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Monday, November 5, 2007

Justice must be seen to be done

The Sun (31/10/2007): There is indeed merit in the call for the restoration of public confidence in the judiciary. Not just because the call was made by Sultan Azlan Shah of Perak, a former Lord President, at the Malaysian Law Conference on Monday and elsewhere on other occasions, but because other people too have voiced similar concerns about the country’s judiciary.

It matters little that only several thousand people of the country’s total population of about 25 million seem to think that all is not well with our judiciary.

Even if only one person complained that justice was denied him by the courts, the nation should be concerned, what more when there have been all kinds of stories about the judiciary dating back two decades, especially after the controversial sacking of Lord President Tun Salleh Abas in 1988. And what more when one of the public suspicions about judges – that some of them do not write down their judgments – was confirmed in the press recently.

People must have confidence in the judiciary as, in the end, it is the only bulwark against injustice and arbitrariness. And for this to happen, the judiciary must be completely independent. Judges must not only be independent but must be seen to be independent. As special people who sit in judgment of others, judges must live up to the special standards expected of them.

As the sultan said, judges "must piously resist the lure of socialising with business personages and other well-connected people". How much more proof do we need before it is acknowledged that this has happened. Thus, it is important that judges "resist the lure" in order to be seen as impartial especially when they are deciding on a commercial transaction.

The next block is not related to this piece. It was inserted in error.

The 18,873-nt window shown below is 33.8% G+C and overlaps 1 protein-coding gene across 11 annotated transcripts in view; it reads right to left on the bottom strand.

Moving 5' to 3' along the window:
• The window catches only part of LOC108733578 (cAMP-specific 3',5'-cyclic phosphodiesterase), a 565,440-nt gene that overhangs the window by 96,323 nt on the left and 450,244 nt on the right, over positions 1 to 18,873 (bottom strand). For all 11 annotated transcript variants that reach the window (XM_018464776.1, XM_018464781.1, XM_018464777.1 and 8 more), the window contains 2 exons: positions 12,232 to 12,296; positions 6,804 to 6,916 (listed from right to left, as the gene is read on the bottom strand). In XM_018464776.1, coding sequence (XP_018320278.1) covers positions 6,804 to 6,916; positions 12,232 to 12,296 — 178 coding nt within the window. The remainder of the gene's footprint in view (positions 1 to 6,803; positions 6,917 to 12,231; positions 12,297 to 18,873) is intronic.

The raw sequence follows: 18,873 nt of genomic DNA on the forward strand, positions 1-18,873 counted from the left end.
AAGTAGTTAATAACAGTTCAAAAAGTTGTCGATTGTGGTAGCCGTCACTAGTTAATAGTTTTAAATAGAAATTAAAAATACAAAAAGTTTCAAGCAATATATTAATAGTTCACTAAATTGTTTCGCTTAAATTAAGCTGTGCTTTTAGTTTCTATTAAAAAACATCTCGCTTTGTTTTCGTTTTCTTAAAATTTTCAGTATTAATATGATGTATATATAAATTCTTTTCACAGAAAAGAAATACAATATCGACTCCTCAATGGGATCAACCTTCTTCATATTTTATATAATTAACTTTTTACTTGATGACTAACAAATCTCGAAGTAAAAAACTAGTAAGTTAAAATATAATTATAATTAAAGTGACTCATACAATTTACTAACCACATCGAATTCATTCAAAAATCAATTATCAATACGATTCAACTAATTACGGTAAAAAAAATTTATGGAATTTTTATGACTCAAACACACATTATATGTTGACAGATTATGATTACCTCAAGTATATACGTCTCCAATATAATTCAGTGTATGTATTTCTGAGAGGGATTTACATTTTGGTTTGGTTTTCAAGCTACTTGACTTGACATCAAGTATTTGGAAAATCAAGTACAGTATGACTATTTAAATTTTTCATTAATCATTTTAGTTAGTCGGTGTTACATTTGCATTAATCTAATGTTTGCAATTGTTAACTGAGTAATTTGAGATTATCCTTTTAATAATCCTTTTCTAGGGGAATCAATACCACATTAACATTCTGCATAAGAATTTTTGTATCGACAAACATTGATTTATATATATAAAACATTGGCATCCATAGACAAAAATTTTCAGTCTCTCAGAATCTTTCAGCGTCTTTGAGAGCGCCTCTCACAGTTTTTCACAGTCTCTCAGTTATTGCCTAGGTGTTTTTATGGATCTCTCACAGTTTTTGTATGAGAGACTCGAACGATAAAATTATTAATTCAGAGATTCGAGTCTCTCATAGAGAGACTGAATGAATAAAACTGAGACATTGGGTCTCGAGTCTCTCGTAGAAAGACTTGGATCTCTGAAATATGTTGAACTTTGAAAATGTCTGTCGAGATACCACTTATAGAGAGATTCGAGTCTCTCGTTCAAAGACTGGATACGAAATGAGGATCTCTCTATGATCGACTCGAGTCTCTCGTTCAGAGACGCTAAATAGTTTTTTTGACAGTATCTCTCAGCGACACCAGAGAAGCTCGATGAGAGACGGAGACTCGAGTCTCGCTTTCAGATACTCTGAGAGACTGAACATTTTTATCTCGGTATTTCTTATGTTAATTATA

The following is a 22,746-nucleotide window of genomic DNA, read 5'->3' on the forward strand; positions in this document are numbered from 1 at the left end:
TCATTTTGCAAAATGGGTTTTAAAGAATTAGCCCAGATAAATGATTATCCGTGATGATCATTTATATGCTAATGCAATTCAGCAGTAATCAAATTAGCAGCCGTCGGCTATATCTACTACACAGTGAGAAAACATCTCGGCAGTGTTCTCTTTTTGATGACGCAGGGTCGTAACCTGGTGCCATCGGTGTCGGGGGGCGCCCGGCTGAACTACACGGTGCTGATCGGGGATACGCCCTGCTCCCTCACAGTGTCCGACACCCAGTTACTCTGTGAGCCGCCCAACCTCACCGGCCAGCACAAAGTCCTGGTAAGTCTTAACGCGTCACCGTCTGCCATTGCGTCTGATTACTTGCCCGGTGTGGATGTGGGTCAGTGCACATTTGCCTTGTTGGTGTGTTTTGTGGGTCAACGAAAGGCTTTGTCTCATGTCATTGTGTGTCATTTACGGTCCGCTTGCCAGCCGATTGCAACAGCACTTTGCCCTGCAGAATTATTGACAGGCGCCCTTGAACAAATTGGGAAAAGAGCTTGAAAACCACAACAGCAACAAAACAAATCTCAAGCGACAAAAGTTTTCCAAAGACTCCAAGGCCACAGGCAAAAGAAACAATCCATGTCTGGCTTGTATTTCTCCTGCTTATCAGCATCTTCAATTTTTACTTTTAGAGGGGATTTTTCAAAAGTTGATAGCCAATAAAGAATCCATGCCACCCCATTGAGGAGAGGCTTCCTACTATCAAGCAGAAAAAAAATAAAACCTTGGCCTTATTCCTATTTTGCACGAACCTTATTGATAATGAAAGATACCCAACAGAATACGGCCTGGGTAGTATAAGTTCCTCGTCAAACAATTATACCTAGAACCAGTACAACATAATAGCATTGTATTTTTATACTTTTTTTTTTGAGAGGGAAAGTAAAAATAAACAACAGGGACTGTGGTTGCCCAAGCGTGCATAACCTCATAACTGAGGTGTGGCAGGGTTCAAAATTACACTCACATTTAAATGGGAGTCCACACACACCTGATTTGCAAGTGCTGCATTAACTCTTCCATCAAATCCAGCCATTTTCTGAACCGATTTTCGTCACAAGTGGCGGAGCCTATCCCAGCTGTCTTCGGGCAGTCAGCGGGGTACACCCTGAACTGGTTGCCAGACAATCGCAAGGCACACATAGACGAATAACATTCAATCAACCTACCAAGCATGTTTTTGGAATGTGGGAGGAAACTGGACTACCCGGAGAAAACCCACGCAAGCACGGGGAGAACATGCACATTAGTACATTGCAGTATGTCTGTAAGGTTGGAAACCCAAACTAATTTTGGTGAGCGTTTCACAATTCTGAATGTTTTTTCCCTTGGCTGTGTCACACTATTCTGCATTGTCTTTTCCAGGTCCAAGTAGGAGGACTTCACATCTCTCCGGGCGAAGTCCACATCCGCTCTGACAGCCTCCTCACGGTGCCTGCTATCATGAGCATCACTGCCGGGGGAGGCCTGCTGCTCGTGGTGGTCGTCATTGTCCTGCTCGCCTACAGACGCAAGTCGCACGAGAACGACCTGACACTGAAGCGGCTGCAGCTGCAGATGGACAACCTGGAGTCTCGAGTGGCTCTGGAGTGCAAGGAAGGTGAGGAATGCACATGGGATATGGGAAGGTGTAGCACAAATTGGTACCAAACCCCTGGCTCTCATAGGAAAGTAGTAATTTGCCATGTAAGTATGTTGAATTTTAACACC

It is also important that foreign investors must never for one moment doubt the impartiality of our judges. As far as they are concerned, their interests here are guaranteed by the law. And in this regard, especially when Malaysia is now a trading nation, more and more of our judges should become increasingly competent and qualified to deal with complex commercial disputes.

As pointed out by the former Lord President, our judges must never for one moment forget that they live in a multi-racial and multi-religious country. When making decisions relating to culture, race and religion, they must be completely objective, impartial and dispassionate. They must honestly and sincerely prevent their cultural, racial and religious background from clouding their decisions.

And, above all, they must courageously safeguard and defend the Constitution in which is reflected what our founding fathers agreed to when they decided to establish this secular, democratic and multi-cultural nation.

While the rakyat depend on the judges, the judges too must be assured by the vigilance of the justice-loving people of this country.


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